Local residents stopped from volunteering to cut grass

Health and safety checks put a stop to willing volunteers cutting neglected areas of long grass

A group of volunteers in Blackpool who have been cutting neglected grassy areas in the community, have been angered by council chiefs who have put a stop to their help because of health and safety concerns.

Volunteers will now only be able to cut the grass after expensive, drawn out checks have been made.

Residents in Blackpool took it upon themselves to cut the grass after noticing roadside verges, children’s play areas and community areas in the town were over-run with 4ft tall grass, nettles and weeds.

These areas had been left to grow because the council decided to concentrate only on keeping pitches and parks tidy to help cut costs.

Blackpool council has stopped volunteers cutting grassy areas over health and safety fears

Blackpool council has stopped volunteers cutting grassy areas over health and safety fears

Local residents got out their strimmer’s and lawnmowers in a joint effort to tidy up the areas but have been told to keep off council land, which is run by Labour, until a ‘risk assessment’ has been completed.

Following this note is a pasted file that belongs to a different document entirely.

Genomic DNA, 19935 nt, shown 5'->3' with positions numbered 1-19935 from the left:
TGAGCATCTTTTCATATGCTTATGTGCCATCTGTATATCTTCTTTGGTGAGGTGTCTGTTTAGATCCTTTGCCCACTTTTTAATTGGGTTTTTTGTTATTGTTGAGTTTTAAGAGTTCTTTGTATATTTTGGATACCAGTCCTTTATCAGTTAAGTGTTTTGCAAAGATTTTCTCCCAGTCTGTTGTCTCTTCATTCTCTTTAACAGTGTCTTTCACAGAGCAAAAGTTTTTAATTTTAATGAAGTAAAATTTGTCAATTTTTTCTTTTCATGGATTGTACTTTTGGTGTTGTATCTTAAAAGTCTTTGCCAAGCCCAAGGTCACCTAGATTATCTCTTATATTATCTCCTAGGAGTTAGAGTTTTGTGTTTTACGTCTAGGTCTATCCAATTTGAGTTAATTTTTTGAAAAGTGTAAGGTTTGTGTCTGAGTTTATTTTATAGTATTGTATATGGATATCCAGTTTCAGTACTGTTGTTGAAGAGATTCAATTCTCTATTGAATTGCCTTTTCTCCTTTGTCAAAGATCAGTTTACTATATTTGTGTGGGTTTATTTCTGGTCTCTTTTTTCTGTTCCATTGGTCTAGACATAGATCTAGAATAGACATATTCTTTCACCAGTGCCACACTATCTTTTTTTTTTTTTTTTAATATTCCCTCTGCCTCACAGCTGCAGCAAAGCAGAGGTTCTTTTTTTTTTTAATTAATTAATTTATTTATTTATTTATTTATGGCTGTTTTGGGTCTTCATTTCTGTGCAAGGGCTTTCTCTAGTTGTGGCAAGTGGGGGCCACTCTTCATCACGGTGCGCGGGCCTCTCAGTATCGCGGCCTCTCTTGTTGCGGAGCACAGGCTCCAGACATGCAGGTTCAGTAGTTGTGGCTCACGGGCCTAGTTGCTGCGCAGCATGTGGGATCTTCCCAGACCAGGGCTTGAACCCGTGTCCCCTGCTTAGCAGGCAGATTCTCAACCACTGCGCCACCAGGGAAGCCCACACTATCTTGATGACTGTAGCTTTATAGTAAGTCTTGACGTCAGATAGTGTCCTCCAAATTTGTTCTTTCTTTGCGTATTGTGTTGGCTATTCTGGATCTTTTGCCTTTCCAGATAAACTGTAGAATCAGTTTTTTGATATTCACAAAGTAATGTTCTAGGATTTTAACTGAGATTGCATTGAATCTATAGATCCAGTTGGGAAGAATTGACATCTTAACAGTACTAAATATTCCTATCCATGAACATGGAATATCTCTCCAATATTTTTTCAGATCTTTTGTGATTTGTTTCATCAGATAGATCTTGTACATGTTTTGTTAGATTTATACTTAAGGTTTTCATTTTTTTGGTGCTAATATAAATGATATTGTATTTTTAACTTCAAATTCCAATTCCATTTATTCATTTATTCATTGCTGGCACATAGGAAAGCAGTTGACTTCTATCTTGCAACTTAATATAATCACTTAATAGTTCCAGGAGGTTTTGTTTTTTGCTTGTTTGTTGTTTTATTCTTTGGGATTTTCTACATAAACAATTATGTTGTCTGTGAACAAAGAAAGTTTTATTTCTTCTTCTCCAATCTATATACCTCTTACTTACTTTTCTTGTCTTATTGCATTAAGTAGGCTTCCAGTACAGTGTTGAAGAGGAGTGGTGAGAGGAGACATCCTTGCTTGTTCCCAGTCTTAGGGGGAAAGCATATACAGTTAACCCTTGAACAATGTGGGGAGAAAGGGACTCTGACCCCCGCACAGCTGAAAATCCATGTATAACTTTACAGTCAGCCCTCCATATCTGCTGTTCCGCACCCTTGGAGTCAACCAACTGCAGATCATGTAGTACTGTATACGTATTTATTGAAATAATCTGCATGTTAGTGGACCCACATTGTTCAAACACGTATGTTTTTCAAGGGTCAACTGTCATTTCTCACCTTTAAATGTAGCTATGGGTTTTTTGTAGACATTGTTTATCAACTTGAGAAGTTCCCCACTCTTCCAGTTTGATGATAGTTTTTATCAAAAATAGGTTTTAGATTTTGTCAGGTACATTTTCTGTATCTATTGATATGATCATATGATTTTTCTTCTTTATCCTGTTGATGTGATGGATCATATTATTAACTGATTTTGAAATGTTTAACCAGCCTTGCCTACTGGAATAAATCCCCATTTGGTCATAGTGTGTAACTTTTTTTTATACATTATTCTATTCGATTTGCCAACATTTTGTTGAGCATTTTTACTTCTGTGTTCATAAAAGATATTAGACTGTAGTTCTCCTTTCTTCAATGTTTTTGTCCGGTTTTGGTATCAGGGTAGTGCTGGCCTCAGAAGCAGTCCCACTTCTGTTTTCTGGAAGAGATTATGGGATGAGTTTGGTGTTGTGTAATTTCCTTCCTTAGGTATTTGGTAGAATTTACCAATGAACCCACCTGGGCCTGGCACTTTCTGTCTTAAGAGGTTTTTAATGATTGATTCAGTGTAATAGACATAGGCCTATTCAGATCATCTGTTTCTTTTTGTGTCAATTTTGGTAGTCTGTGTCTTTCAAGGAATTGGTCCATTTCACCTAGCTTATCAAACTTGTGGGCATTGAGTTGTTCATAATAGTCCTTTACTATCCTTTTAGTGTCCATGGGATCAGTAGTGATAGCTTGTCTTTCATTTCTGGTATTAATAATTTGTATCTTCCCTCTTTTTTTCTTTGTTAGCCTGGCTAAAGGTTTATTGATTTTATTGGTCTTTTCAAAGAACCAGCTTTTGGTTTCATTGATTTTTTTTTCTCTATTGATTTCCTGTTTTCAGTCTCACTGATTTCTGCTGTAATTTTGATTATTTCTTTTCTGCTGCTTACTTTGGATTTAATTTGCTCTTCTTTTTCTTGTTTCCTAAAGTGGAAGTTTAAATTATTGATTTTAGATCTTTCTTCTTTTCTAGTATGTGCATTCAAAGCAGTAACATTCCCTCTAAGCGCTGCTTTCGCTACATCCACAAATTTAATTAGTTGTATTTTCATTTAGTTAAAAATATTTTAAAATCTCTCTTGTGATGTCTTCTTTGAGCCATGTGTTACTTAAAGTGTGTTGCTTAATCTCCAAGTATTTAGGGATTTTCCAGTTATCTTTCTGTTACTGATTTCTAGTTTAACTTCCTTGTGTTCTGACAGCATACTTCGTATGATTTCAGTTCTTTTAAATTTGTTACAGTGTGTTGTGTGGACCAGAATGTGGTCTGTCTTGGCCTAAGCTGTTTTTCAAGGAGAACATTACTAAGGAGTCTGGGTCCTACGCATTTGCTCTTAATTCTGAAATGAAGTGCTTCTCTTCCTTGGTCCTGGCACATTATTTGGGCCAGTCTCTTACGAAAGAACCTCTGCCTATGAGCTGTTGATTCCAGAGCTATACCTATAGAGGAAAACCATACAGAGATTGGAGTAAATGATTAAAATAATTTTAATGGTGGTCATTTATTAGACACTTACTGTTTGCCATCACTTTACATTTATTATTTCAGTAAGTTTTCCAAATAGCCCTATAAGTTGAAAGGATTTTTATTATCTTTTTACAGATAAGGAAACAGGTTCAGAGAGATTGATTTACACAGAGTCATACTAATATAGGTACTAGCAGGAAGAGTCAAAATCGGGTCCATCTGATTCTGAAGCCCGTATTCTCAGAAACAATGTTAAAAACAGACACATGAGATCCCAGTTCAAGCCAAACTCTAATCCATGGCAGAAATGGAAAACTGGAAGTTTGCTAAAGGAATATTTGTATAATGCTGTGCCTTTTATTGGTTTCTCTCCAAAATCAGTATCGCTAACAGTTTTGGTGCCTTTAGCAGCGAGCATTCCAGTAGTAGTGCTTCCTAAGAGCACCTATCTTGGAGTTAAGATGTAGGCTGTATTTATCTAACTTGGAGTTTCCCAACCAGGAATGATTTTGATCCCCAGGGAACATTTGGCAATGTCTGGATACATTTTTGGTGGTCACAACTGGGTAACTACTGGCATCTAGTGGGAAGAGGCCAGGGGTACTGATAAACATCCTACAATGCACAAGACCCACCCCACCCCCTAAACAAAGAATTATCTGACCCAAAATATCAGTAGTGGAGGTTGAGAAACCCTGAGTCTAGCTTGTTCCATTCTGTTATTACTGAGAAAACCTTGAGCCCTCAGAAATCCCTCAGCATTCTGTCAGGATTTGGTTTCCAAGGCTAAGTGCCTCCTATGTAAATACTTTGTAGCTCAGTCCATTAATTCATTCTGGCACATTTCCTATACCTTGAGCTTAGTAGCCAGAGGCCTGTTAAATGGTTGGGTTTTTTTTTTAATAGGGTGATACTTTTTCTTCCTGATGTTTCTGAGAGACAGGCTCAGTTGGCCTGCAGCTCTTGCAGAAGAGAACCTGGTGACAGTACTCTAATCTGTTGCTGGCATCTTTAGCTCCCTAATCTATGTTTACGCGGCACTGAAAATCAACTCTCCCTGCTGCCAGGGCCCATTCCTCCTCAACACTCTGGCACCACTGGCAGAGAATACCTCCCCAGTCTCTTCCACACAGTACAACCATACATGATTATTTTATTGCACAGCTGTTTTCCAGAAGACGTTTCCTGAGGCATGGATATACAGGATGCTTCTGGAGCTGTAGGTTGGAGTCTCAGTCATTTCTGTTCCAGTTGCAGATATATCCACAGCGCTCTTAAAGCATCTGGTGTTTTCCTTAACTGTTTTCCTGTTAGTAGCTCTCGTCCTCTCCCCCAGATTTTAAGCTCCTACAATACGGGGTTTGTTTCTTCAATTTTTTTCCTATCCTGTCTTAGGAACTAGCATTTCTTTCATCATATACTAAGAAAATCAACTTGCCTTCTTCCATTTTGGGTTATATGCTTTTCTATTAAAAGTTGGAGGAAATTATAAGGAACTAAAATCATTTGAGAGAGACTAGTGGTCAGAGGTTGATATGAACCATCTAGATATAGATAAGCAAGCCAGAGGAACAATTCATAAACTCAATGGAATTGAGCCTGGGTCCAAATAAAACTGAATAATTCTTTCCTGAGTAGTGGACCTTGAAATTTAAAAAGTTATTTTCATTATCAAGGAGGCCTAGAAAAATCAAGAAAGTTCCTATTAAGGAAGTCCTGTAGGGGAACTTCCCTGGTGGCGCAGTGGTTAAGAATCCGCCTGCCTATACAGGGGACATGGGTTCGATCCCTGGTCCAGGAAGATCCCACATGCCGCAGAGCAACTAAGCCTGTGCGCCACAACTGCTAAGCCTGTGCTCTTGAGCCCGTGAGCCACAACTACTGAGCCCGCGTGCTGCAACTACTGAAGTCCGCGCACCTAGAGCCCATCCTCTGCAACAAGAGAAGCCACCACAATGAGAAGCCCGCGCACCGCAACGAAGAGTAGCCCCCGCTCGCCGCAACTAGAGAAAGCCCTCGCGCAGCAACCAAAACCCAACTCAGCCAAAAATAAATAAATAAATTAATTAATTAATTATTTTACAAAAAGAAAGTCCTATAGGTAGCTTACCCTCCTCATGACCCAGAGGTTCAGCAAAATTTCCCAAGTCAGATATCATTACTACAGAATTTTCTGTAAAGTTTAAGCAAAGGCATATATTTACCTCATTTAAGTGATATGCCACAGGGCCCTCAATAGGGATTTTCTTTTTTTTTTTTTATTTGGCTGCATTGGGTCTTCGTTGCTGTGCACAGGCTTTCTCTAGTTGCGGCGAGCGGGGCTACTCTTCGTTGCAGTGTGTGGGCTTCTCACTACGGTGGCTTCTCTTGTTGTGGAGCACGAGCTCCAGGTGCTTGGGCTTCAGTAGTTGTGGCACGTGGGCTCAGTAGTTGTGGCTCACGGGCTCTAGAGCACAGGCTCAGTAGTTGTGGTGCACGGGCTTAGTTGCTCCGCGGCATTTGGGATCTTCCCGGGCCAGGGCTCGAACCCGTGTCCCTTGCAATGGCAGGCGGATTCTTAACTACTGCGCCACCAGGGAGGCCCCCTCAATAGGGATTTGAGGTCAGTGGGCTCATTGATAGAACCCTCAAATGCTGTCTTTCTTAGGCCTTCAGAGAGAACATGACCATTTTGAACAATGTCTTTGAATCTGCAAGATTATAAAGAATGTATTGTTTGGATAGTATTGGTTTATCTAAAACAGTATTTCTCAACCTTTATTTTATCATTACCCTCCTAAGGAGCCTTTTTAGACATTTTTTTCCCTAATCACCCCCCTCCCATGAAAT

Blackpool residents could not believe the ridiculousness of the decision and feel that the true risk could be if a child falls on some broken glass, or other rubbish, that might be hidden in the long grass. They were also worried about those who suffer from asthma and hay fever.

“This ludicrous decision will allow the verges to grow sky high.” Said Linda Spencer.

The leader of the council’s Conservative group, Tony Williams, said: “The residents have rolled up their sleeves to do the job and all the council can do is moan about health and safety.”

He also went on to say that the whole health and safety concerns mean that residents will end up having to fill in forms and have their garden equipment looked at by members of the council. He added that it is bureaucracy gone mad and that the council would have been better to employ people to do the job.

Graham Cain, the council cabinet secretary, said: “Using sharp mechanical equipment like lawnmowers and strimmer’s in your private property is very different to using them on public land.”

“If, heaven forbid, there was an accident there would be some very serious health and safety issues for all those concerned.”

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